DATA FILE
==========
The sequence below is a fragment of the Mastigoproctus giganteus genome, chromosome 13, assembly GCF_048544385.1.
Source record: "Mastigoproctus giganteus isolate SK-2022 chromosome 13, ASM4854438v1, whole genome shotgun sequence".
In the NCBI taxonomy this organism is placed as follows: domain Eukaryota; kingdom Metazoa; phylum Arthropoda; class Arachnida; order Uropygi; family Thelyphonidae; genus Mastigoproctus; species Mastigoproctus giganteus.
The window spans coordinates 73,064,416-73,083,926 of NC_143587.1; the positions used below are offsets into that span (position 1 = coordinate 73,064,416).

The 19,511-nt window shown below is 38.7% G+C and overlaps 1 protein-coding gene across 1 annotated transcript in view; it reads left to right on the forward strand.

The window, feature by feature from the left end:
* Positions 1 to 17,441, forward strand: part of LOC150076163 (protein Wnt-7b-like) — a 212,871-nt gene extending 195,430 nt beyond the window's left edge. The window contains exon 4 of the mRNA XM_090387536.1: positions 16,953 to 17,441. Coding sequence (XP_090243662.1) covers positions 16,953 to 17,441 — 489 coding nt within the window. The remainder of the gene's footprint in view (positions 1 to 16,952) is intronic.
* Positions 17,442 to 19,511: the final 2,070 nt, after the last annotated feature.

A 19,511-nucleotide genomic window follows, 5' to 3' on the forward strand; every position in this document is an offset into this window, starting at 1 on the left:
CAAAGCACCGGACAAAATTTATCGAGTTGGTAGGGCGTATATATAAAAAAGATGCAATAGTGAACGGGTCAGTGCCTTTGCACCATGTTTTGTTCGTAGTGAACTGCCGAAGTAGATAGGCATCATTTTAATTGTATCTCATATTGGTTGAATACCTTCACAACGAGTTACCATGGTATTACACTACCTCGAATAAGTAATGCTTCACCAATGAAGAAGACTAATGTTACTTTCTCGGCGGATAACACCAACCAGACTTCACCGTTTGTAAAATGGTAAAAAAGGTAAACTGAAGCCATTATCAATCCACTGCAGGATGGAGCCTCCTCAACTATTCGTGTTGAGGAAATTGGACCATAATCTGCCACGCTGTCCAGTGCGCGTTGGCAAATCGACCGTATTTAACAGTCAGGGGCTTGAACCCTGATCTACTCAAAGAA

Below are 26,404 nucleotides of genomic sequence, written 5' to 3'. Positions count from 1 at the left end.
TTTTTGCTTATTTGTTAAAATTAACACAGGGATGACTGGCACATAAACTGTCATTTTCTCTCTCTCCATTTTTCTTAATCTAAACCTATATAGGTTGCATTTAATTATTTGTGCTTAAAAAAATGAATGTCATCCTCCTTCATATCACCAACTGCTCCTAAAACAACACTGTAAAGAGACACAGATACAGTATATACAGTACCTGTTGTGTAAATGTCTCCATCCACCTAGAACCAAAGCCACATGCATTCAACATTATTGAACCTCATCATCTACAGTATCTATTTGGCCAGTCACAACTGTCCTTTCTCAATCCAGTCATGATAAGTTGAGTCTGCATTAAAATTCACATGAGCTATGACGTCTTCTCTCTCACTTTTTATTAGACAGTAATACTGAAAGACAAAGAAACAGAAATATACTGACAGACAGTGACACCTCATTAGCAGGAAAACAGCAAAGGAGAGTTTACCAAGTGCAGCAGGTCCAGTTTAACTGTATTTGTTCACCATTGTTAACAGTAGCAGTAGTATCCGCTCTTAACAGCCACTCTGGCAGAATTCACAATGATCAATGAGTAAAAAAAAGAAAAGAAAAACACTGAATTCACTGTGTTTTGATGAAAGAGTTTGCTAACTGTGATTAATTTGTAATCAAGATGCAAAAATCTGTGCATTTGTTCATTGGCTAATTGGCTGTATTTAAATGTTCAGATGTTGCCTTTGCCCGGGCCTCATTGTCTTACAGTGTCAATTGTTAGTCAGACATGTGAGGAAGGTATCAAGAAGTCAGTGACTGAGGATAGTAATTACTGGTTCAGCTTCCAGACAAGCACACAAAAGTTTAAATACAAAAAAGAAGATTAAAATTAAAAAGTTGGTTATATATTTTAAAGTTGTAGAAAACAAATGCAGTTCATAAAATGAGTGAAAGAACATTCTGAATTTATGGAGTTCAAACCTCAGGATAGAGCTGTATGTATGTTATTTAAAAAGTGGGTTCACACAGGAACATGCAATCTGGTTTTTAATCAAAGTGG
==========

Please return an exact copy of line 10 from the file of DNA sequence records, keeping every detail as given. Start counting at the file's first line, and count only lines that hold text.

CAAAGCACCGGACAAAATTTATCGAGTTGGTAGGGCGTATATATAAAAAAGATGCAATAGTGAACGGGTCAGTGCCTTTGCACCATGTTTTGTTCGTAGTGAACTGCCGAAGTAGATAGGCATCATTTTAATTGTATCTCATATTGGTTGAATACCTTCACAACGAGTTACCATGGTATTACACTACCTCGAATAAGTAATGCTTCACCAATGAAGAAGACTAATGTTACTTTCTCGGCGGATAACACCAACCAGACTTCACCGTTTGTAAAATGGTAAAAAAGGTAAACTGAAGCCATTATCAATCCACTGCAGGATGGAGCCTCCTCAACTATTCGTGTTGAGGAAATTGGACCATAATCTGCCACGCTGTCCAGTGCGCGTTGGCAAATCGACCGTATTTAACAGTCAGGGGCTTGAACCCTGATCTACTCAAAGAA